In my humble opinion the gender pay gap exists for many reasons, attitudes and perceptions stemmed from upbringing, poor career advice from a young age, access to education, social mobility to name but a few.  Which is why it is such a difficult subject to tackle, but it is being tackled and progress is being made, although not quick enough. 

Your students will look to you for advice, support and maybe inspiration, so give them that.  Let the women that you support know that they can achieve anything they want.

Working with students is a real privilege, I can say that having worked with them for over 14 years. You have the opportunity to shape the next generation of leaders. And you are so much more than a placement manager, or a careers adviser. You are a mentor and a role model, you are able to provide real opportunities that will push them, upskill them, shape them and set them on their future path.

As a careers educator I felt I had a responsibility to ensure that I prepared my students fully for their working life and to inspire them so they can truly be the best they can be.  We are with them for a short period compared to their time spent in school or work, but we can make a huge impact.

So what can we do?

·         When talking to graduate recruiters, start asking them about their equality and diversity policies, look at their stats – how many senior managers are male, how many are female?  What are they doing about the gap? Do they have family friendly policies such as shared parental leave?  We need to make sure we are representing students fairly and giving them the best chance.  We are all in this together and we have influence so let’s use it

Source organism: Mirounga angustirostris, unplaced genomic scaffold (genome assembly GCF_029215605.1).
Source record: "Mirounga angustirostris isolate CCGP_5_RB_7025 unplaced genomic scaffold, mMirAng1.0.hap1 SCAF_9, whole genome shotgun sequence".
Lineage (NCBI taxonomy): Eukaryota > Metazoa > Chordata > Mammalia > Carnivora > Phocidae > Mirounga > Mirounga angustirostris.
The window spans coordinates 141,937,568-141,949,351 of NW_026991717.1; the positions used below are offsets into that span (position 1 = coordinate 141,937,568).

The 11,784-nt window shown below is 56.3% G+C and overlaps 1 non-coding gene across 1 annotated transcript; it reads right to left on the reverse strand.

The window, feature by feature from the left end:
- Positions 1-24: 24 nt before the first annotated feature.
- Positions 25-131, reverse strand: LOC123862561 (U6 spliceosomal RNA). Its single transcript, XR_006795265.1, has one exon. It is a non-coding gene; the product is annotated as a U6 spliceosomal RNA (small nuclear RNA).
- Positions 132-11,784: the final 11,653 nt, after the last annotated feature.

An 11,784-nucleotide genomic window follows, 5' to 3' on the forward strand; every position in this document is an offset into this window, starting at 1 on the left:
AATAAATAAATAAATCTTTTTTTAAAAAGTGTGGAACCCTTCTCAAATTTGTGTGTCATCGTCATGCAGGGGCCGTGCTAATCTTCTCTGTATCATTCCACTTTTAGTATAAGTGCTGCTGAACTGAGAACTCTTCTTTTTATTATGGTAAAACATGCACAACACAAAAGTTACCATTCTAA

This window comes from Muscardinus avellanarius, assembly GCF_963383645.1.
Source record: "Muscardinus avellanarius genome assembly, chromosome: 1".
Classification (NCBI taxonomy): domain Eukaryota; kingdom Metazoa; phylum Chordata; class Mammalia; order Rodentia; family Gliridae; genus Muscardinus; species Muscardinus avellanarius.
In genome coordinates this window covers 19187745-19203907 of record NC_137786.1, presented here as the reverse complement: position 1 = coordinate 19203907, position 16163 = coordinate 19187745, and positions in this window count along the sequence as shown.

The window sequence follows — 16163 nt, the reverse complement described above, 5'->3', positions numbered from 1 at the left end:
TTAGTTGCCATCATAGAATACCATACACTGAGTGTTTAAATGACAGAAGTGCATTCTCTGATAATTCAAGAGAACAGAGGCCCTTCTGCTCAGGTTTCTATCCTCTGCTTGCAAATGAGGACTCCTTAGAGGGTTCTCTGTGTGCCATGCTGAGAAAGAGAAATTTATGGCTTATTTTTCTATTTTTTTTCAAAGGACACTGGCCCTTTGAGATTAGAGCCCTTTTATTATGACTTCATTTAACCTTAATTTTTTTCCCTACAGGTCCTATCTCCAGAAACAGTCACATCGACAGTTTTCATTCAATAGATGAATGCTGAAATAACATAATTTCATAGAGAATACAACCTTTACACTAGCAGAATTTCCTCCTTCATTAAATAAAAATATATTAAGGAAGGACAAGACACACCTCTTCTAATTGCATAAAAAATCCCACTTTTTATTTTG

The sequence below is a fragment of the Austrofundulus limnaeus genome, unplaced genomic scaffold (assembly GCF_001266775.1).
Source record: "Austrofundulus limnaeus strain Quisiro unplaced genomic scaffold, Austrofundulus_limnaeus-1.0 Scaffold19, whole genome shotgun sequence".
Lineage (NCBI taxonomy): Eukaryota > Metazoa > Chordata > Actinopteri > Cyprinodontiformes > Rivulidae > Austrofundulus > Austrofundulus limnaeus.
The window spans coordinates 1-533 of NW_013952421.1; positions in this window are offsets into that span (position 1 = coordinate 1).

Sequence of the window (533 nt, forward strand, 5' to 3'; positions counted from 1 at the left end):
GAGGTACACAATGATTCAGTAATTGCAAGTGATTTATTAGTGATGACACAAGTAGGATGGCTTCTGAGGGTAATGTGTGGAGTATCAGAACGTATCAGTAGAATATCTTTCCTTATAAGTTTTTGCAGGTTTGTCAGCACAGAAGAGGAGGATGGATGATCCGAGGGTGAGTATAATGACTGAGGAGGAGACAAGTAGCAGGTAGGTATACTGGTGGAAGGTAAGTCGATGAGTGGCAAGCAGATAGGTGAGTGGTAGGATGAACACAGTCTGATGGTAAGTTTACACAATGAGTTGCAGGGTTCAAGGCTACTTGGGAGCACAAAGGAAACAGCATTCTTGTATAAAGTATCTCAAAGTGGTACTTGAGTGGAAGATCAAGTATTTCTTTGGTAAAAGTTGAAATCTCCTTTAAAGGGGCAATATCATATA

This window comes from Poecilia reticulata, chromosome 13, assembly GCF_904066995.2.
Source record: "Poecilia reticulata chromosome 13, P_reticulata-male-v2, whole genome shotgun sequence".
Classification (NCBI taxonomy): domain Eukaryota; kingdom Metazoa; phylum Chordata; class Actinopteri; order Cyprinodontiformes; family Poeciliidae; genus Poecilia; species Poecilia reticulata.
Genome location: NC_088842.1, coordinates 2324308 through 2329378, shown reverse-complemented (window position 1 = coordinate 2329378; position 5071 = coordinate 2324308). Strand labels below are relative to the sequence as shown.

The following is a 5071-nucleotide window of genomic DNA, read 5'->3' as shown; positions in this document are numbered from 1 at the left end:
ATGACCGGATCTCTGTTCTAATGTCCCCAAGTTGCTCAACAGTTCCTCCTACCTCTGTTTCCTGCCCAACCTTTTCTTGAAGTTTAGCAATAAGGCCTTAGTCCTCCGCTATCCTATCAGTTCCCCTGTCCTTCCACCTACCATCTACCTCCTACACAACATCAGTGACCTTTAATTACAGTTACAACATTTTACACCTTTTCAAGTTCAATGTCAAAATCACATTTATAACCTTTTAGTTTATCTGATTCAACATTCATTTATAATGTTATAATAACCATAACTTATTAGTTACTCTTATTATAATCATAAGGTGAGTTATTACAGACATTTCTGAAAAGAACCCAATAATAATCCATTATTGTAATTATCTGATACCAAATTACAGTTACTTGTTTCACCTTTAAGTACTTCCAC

·         Run events (face-to-face or online) focused around women in leadership and work with a varied pool of successful mums, CEOs, engineers, pilots, entrepreneurs so they have actual role models to look up to – do a little experiment, in your next one-to-ones, start asking your students who their female role models are – it’s a question many struggle to answer – yet women need powerful ‘sheroes’ to inspire success.

·         With that I mind, feature case studies of successful alumni from different backgrounds

·         Hold Q and As with on-campus recruiters that address these issues and can help alleviate fears

These are just a few ideas that I am sure many of you are already doing.  I would love to hear more so feel free to comment.

We are all in this together, males and females and we can really start to make a difference.


Kathryn Foot is a freelance career coach and trainer and a Learning Development Partner for the Welsh Equality Charity for Chwarae Teg. She is also a Non-Executive Director for the miFuture Foundation, a social enterprise on mission to help 100,000 young people in Wales prosper. Previously she was a trustee for Placenet, was Operations Director for Careercake and worked as a careers educator at Cardiff University for 14 years.